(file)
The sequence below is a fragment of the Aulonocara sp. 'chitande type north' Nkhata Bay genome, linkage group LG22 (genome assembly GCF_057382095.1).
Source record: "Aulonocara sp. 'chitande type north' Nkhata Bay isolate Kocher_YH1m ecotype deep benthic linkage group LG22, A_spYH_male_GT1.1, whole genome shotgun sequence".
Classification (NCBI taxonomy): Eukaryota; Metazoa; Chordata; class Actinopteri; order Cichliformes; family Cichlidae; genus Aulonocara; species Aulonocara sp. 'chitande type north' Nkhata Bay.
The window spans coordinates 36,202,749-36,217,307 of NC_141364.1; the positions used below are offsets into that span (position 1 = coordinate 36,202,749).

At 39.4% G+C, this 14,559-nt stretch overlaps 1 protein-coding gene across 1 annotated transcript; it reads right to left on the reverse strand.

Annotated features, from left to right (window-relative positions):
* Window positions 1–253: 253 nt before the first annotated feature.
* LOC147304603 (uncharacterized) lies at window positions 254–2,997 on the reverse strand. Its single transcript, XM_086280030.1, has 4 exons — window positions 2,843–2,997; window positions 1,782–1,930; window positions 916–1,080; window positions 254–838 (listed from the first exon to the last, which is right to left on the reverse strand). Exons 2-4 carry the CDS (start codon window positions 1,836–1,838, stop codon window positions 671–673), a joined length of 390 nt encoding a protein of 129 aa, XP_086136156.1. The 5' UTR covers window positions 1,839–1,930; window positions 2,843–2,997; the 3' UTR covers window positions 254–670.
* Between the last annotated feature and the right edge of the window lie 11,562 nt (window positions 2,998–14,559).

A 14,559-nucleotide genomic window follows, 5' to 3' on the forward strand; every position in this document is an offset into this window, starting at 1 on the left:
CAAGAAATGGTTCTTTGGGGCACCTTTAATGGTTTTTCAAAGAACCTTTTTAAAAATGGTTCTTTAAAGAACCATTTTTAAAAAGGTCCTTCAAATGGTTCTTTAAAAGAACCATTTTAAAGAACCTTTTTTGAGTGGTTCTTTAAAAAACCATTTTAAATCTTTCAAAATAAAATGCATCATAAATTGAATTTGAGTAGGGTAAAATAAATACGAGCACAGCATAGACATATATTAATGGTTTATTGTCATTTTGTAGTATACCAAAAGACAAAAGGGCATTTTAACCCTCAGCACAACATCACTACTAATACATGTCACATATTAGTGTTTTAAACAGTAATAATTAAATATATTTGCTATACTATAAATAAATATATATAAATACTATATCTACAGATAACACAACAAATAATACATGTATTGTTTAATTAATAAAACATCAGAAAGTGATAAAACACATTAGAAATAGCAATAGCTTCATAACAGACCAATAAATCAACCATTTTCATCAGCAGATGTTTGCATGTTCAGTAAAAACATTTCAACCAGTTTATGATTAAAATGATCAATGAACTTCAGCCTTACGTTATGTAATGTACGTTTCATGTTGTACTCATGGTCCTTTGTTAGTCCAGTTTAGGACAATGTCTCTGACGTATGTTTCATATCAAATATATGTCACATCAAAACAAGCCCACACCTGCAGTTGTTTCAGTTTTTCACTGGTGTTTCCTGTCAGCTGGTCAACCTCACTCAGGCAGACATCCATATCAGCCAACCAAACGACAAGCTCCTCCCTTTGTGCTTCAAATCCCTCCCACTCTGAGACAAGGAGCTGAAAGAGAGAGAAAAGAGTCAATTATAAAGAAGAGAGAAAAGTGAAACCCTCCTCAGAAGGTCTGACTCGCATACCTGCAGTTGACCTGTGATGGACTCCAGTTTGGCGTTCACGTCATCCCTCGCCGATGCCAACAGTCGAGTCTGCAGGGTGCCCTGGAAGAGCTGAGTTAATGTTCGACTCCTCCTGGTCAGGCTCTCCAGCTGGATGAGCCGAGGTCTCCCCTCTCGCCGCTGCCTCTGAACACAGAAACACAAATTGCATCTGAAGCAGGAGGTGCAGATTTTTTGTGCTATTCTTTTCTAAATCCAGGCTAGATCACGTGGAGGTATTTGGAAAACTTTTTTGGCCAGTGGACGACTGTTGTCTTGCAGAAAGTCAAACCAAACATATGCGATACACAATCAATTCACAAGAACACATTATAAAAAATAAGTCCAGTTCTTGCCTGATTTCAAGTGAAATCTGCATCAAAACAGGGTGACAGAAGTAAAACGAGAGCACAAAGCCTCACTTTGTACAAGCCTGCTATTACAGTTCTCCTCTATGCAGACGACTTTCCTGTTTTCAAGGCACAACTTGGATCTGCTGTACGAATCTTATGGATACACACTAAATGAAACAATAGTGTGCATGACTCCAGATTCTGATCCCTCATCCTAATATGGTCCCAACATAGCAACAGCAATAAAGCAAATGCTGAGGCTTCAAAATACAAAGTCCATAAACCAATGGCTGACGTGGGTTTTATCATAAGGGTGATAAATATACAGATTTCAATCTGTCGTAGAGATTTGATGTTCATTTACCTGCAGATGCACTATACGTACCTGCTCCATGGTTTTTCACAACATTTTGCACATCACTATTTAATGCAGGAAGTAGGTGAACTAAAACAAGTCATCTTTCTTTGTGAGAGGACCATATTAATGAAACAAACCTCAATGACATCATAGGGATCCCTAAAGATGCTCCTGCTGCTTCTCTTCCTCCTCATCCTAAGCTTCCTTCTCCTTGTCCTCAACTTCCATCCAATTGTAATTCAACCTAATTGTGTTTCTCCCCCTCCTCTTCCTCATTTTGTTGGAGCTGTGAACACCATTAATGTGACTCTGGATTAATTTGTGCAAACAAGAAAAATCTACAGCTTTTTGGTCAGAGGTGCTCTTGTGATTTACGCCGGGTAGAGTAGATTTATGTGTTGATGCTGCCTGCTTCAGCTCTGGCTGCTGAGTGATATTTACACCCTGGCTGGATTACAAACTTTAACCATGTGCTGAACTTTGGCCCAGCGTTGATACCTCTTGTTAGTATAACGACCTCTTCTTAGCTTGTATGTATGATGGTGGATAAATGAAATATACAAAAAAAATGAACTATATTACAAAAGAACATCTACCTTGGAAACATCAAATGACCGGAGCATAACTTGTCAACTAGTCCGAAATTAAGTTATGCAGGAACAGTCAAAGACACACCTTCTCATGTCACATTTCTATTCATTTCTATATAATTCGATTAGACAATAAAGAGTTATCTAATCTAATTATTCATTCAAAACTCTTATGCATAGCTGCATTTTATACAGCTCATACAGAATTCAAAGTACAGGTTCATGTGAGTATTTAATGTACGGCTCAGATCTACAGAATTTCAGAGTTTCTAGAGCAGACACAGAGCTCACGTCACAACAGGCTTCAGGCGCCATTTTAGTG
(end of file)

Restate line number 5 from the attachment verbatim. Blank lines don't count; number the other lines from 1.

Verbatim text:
At 39.4% G+C, this 14,559-nt stretch overlaps 1 protein-coding gene across 1 annotated transcript; it reads right to left on the reverse strand.